Subadra Panchanadeswaran, Ph.D., studies female sex workers in India and violence in intimate relationships,

Public health researchers have long focused on female sex workers because of their role in spreading HIV and other sexually transmitted diseases—and therefore their importance in disease prevention.

But in the last decade that Subadra Panchanadeswaran, Ph.D., an associate professor at the School of Social Work, has been studying female sex workers in India and violence in intimate relationships, she came to realize that viewing women just along this narrow axis gives researchers an incomplete picture of the women’s complex lives and relationships.

Dr. Panchanadeswaran’s research has shown that rather than just being at risk from a one-time client or pimp, female sex workers also face risks of violence and HIV infection from police, thugs, intimate partners, husbands and regular clients, with whom they have an emotional connection and trust.

“There are so many different relationships that female sex workers are negotiating,” she says. “If we don’t understand the complexity of relationships and how they’re negotiated, we will be very narrow in our HIV-prevention efforts.”

In a series of papers, Dr. Panchanadeswaran described the complexity of female sex workers’ identities—as daughters, mothers, partners, wives, family breadwinners—and the risks they face in their different intimate relationships. Now, she’s studying the challenges to the unionization of sex workers in India and its implications.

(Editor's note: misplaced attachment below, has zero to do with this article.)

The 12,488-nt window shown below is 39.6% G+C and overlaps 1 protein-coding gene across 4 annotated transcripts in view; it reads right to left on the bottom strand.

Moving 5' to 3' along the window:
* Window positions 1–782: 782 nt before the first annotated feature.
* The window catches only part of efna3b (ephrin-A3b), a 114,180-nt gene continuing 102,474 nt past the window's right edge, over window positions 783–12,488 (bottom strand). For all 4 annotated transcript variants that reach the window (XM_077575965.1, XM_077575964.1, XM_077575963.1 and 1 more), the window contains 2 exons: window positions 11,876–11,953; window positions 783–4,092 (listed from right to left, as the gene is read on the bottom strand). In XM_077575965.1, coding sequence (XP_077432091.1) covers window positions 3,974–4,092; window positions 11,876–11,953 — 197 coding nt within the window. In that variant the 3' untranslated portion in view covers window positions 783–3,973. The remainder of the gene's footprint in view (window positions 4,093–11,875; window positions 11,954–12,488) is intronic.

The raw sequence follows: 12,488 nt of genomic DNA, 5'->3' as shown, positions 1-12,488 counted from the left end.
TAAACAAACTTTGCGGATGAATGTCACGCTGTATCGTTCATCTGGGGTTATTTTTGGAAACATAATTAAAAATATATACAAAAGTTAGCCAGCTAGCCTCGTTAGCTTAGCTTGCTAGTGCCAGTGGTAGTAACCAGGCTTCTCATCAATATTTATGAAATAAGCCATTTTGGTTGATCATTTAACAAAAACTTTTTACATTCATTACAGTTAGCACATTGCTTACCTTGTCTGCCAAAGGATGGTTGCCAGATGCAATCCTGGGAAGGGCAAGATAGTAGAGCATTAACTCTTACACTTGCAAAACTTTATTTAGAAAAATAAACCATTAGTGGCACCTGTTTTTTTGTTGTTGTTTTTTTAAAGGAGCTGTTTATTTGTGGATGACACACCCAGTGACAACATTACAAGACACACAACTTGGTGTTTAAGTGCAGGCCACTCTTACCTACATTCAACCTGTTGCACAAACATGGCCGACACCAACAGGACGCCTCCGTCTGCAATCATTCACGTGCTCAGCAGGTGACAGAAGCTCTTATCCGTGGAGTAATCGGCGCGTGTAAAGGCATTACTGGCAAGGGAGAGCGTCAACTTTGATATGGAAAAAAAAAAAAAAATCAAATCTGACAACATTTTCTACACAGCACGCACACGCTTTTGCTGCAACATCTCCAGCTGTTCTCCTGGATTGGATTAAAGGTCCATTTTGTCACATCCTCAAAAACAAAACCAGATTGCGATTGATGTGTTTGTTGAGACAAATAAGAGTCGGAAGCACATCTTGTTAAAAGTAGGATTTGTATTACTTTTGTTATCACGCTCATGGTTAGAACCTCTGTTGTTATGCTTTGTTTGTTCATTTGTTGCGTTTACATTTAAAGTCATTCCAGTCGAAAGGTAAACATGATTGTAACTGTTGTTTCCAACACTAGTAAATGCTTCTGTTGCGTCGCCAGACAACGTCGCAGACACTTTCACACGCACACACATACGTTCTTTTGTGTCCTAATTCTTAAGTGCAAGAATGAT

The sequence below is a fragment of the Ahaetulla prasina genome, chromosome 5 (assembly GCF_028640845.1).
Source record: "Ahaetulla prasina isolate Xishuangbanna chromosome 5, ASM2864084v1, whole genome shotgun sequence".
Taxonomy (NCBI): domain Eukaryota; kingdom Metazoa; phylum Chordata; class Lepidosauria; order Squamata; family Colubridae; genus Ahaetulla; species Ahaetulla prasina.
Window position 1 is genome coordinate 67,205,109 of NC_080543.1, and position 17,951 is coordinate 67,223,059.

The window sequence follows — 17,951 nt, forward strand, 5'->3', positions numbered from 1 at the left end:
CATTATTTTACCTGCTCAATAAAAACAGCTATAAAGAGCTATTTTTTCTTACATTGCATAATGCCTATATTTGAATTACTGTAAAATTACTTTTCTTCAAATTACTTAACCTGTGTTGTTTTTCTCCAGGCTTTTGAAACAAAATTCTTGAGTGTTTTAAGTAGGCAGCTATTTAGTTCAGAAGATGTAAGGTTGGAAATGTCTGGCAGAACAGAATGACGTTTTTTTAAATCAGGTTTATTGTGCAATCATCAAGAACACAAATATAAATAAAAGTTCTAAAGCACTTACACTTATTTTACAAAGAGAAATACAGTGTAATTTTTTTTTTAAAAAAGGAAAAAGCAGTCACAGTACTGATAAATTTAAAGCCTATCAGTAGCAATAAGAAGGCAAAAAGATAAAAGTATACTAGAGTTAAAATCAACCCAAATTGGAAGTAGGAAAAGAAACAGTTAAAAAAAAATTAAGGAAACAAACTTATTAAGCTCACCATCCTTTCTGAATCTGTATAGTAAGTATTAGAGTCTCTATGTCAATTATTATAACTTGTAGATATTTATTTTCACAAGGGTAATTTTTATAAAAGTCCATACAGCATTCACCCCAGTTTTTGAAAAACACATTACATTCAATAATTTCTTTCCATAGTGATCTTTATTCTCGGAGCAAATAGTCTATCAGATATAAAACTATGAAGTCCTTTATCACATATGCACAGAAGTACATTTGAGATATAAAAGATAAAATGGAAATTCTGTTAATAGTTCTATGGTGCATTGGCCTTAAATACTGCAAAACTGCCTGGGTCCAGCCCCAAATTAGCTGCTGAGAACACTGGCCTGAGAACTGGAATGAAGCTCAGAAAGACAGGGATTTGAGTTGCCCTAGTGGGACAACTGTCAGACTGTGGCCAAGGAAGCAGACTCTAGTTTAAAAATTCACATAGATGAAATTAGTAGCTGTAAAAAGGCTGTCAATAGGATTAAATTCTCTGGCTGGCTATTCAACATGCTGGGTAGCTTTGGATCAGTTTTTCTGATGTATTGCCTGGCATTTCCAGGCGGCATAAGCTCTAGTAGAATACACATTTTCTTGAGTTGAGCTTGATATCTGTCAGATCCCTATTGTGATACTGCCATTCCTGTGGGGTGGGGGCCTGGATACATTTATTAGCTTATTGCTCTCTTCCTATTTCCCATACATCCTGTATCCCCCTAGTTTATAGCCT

Public health workers typically distribute condoms in red-light districts, bus stops, railway stations and other physical gathering points for sex workers. But now, they need to figure out how to reach and assess at-risk populations who are arranging assignations via telephone or the Internet. A planned future project will study how the explosion in cell phone and Internet use has affected the sex work industry.

“Does this mean they are more and more with people they know and the risk is reduced? Or is it that they don’t know who is on the other end of the phone and they are called to unknown locations and the danger is increased?” Dr. Panchanadeswaran says. “This is something we want to find out from the women themselves.”

She would like to see structural intervention to reduce violence and disease transmission, as well as new technology (such as female condoms), policies to ensure human rights and economic opportunities for female sex workers in India.

This piece appeared in the Erudition 2014 edition.

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